GREAT NORTH RUN GOES GLOBAL

On Sunday (13th September) runners across the world will take on the Virtual Great North Run to celebrate what would have been the 40th staging of the iconic half marathon.

Instead of running from Newcastle to South Shields, runners on six continents, in 57 countries and in all 124 UK postcode areas will create their own route where they live, with many of them raising thousands of pounds for charities close to their heart.

Over 16,000 people have signed up to the free run, which will use the viRACE app to provide a unique audio running experience featuring motivational messages from famous voices including North East favourites Ant and Dec, Alan Shearer and Sting, as well as sporting legends Lord Sebastian Coe, Paula Radcliffe and Dame Tanni Grey Thompson

In addition, rock legend and Dire Straits frontman Mark Knopfler has performed a new arrangement of Going Home: Theme of the Local Hero, a song synonymous with the Great North Run and is the first song heard by runners when the starting gun is fired. Participants will hear it on the viRACE app and a special performance from Mark Knopfler will be shown as part of the official Great North Run programme on Sunday at 10:30am on BBC One.

International runners are taking the opportunity to join the virtual event, with participants taking part in 57 countries across Europe, Asia, Africa, Australasia, North America and South America. Many are relishing the challenge of creating their own scenic half marathon, including:

Richard Taylor, who is originally from Northumberland but now lives in Japan. He will run his Great North Run in Tokyo with a route that passes Tokyo Tower, Imperial Palace and the Olympic Stadium.
Andrew Jarvis, who will complete 12 laps of his large neighbourhood in Colombia on the edge of the Andean mountain range as the sun rises.
Leigh Sedgley from Lairg in the Scottish Highlands, who is creating a route between the iconic hills of Canisp and Suilven.
British expat Paul Potter, who will be running in Tauranga, on the North Island of New Zealand. Having completed three previous Great North Runs, he is glad to be able to join his fellow countrymen from afar, albeit at what will be 9.30pm local time. He plans to take in the beautiful Mount Maunganui beach and the Tauranga Harbour Bridge.
Paul Foster, chief executive of The Great Run Company, said: “This year we’re staging a very different Great North Run and certainly not the event we expected when we opened the ballot in January. At the start of the year I would never have imagined that we would have people running the Great North Run on six continents, in 57 countries and every UK postcode area.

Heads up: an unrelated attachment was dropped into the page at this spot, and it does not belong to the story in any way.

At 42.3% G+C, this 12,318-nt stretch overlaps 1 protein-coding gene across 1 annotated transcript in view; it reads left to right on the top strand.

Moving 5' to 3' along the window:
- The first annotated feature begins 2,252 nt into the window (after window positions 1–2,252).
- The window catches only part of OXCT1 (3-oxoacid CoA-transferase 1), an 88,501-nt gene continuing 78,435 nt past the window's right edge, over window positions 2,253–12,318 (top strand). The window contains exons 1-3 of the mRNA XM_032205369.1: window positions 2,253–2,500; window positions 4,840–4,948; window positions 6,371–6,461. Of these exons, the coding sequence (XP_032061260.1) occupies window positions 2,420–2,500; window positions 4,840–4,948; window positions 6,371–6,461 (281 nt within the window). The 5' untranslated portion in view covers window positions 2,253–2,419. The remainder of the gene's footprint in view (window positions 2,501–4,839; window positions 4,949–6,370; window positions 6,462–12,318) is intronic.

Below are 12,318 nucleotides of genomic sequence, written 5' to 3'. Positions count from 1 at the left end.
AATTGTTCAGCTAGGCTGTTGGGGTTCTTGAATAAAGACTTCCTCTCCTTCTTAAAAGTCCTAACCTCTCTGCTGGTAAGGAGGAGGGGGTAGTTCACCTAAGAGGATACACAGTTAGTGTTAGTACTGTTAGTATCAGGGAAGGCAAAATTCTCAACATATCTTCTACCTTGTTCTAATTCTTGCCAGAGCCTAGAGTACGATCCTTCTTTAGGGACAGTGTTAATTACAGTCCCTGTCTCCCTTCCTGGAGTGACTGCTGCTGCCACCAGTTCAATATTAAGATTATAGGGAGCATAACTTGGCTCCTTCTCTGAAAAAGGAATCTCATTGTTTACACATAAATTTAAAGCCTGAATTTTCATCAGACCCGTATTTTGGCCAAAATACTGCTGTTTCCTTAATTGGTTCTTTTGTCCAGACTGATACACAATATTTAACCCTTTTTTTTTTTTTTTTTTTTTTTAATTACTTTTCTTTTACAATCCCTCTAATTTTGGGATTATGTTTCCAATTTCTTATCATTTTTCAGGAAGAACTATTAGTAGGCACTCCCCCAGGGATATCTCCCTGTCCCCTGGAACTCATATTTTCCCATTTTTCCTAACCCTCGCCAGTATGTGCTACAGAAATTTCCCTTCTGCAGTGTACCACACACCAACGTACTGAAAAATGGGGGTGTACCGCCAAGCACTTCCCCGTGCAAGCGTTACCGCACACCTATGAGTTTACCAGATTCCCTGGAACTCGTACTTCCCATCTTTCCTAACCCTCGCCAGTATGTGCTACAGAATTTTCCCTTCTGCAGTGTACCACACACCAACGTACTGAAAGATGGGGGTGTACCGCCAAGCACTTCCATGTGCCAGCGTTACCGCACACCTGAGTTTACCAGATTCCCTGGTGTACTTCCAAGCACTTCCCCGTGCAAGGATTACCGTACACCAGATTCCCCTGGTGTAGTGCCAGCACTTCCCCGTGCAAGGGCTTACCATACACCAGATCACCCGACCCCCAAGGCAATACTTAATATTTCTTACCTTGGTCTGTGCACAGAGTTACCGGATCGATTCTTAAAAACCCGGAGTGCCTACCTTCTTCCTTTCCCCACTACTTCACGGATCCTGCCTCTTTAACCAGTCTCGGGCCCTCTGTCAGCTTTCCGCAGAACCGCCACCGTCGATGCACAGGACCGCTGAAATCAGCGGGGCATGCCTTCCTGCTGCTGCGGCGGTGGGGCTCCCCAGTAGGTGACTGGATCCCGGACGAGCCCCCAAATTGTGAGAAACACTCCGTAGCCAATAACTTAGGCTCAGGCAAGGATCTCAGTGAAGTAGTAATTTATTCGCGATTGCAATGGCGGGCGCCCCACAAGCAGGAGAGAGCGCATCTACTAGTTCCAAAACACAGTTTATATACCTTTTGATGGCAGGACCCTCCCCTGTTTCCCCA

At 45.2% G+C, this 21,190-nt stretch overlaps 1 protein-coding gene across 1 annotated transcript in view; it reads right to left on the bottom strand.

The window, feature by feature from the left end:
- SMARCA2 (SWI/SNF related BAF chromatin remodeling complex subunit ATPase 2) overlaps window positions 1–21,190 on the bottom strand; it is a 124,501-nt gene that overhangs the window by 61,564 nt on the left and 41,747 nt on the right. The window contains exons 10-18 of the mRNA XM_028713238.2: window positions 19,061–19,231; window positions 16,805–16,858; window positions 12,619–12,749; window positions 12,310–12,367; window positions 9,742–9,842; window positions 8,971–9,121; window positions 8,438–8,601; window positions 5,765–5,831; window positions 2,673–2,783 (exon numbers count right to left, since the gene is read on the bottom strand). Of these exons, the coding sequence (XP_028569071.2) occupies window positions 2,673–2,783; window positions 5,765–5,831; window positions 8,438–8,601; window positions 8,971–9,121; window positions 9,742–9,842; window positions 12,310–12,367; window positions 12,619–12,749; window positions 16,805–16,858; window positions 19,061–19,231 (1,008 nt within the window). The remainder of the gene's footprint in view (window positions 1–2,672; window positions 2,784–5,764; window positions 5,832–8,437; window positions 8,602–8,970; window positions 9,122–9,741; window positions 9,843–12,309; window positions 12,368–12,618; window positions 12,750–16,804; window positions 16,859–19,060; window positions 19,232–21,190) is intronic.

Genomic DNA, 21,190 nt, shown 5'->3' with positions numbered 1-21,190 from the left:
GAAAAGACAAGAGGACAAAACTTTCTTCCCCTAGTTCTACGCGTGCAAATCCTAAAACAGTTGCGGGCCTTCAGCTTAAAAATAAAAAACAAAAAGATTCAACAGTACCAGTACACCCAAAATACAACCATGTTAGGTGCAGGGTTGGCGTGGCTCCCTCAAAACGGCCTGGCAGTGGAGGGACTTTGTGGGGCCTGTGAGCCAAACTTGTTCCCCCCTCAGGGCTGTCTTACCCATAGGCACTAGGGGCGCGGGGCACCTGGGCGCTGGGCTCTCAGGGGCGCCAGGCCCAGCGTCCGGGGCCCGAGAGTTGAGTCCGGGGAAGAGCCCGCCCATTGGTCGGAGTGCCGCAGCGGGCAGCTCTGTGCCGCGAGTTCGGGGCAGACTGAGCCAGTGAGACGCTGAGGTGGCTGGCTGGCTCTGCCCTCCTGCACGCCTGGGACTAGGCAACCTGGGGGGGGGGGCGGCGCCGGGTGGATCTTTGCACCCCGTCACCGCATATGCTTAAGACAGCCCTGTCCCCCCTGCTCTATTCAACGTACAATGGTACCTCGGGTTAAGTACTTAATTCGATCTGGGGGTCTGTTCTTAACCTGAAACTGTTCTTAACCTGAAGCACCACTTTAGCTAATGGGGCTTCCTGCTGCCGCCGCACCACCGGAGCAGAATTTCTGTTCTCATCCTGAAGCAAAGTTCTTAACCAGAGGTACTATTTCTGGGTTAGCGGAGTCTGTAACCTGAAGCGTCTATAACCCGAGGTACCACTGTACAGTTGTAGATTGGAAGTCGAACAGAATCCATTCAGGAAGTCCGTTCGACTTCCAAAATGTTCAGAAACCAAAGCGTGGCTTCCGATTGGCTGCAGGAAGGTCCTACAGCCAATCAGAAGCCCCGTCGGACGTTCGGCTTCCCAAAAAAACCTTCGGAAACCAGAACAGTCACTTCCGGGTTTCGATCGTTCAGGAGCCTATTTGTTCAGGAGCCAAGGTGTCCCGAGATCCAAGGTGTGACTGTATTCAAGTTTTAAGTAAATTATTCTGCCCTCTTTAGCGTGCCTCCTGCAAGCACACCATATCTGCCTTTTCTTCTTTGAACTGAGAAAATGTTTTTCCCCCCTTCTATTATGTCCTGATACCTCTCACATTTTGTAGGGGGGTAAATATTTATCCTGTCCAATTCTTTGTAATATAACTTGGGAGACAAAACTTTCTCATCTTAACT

“Runners are making their own Great North Run all over the world and we’re looking forward to seeing the pictures and videos once they’ve crossed their individual finish lines.

“Throughout this time our aim has always been to provide an experience as close as possible to the real thing, and we hope that by using the viRACE app we can do just that. Some very familiar voices will be spurring runners on and we can’t wait for you to hear them.

“We wish everyone good luck with their Virtual Great North Run this Sunday, and once again urge runners not to run the official Great North Run route and to follow social distancing guidelines at all times.”

The Great Run Company has seen a huge response to its virtual running series introduced in May. 50,000 people have now signed up to Great Run Solo, Great North Run Solo and the Virtual Great North Run combined.

Initially intended to provide motivation and give purpose to running during lockdown, Great Run Solo offered weekly or monthly distance-based challenges ranging from 7k to 280km, with an additional one mile distance available for children.

After the cancellation of the main event, GNR Reimagined was born, offering two virtual running propositions; Great North Run Solo to take them through what would have been the traditional training period, and the free Virtual Great North Run to give an on-the-day virtual race experience.

Great North Run Solo challenged runners to complete 40 runs from 28th June, the anniversary of the first ever Great North Run, to the 13th September, the day the 40th event was scheduled to take place.

All profits from Great Run Solo and Great North Run Solo were donated to the NHS Charities Together COVID-19 Urgent Appeal and raised over £250,000.

A Great North Run Celebration will be broadcast on Sunday 13th September at 10:30am on BBC One.